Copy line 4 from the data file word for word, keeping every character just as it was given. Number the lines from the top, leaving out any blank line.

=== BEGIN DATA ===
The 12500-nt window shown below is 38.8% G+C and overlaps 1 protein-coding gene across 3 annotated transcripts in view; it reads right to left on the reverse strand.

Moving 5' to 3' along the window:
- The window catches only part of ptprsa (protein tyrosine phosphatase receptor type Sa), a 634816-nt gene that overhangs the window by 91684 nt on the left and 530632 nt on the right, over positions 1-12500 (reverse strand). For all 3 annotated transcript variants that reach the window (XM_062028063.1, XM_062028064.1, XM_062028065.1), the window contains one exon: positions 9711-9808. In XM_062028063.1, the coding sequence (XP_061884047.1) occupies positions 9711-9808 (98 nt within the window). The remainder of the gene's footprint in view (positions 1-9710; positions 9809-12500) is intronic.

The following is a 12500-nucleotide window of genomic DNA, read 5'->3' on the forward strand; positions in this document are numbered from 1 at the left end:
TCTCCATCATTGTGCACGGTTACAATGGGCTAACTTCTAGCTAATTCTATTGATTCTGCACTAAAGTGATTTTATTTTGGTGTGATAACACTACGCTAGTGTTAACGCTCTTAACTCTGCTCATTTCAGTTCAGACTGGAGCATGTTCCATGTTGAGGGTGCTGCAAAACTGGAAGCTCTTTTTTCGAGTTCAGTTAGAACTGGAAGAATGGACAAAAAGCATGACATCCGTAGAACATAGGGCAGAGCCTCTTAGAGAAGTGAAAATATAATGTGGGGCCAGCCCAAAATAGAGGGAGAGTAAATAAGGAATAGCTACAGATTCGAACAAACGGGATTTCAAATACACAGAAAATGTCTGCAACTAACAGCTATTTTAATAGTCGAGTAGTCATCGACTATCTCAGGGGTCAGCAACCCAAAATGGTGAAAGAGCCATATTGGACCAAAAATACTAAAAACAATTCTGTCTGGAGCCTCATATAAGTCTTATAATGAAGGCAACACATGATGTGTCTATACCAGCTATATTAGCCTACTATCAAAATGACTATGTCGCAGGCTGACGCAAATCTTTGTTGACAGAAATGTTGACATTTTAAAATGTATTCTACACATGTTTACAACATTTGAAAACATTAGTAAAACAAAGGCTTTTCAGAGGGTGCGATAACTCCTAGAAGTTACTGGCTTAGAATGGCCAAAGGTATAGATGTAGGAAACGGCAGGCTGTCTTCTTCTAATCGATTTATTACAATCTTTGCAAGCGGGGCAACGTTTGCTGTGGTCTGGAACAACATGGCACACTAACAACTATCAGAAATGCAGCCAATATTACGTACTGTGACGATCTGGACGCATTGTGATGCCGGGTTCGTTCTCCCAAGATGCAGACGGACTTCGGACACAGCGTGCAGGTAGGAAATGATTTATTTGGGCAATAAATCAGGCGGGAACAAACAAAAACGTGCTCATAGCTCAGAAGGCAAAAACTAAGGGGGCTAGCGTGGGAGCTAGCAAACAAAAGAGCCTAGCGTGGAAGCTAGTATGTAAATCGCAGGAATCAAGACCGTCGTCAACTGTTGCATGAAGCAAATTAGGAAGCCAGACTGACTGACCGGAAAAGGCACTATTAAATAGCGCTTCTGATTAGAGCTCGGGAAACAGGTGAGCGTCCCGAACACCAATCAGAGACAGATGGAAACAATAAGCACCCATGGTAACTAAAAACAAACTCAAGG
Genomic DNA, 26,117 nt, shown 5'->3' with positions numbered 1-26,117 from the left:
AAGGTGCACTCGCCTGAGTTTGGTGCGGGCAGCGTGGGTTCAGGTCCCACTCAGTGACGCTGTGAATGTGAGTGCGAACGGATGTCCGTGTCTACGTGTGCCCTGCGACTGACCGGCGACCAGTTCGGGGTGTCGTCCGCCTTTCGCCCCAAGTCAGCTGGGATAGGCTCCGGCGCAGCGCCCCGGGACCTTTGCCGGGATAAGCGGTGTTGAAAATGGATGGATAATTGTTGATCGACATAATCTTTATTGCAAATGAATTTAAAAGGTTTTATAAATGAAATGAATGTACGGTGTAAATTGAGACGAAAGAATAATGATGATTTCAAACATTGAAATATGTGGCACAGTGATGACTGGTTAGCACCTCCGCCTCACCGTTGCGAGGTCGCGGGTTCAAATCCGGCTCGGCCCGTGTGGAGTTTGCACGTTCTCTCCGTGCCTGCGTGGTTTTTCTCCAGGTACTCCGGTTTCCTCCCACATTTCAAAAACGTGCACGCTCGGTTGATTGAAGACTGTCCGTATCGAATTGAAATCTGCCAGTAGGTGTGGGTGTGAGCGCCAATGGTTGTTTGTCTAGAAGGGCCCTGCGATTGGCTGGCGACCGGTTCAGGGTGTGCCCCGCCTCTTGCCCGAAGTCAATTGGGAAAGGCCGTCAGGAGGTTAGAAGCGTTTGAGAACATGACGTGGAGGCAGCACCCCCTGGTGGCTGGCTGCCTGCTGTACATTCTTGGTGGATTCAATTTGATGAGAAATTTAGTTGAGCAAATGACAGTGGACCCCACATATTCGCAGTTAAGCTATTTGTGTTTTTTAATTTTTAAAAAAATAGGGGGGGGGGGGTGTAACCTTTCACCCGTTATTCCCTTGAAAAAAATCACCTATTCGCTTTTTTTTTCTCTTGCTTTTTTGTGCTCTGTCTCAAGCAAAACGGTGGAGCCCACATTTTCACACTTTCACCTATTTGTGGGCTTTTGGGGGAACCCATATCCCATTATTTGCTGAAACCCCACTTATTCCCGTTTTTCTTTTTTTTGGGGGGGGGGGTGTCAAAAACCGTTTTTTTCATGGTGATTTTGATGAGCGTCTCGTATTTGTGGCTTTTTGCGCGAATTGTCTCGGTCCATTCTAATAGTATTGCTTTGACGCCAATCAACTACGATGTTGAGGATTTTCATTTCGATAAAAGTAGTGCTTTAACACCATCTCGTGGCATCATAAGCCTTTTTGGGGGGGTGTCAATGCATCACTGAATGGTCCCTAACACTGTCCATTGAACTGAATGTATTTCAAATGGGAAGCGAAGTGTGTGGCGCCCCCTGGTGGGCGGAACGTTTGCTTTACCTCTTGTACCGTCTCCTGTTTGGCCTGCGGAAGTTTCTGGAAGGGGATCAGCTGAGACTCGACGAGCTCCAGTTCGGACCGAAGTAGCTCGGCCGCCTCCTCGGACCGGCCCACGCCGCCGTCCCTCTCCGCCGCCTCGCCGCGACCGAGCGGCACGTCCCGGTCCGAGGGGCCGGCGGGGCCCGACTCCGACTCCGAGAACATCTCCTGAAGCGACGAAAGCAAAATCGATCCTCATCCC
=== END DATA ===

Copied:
The following is a 12500-nucleotide window of genomic DNA, read 5'->3' on the forward strand; positions in this document are numbered from 1 at the left end: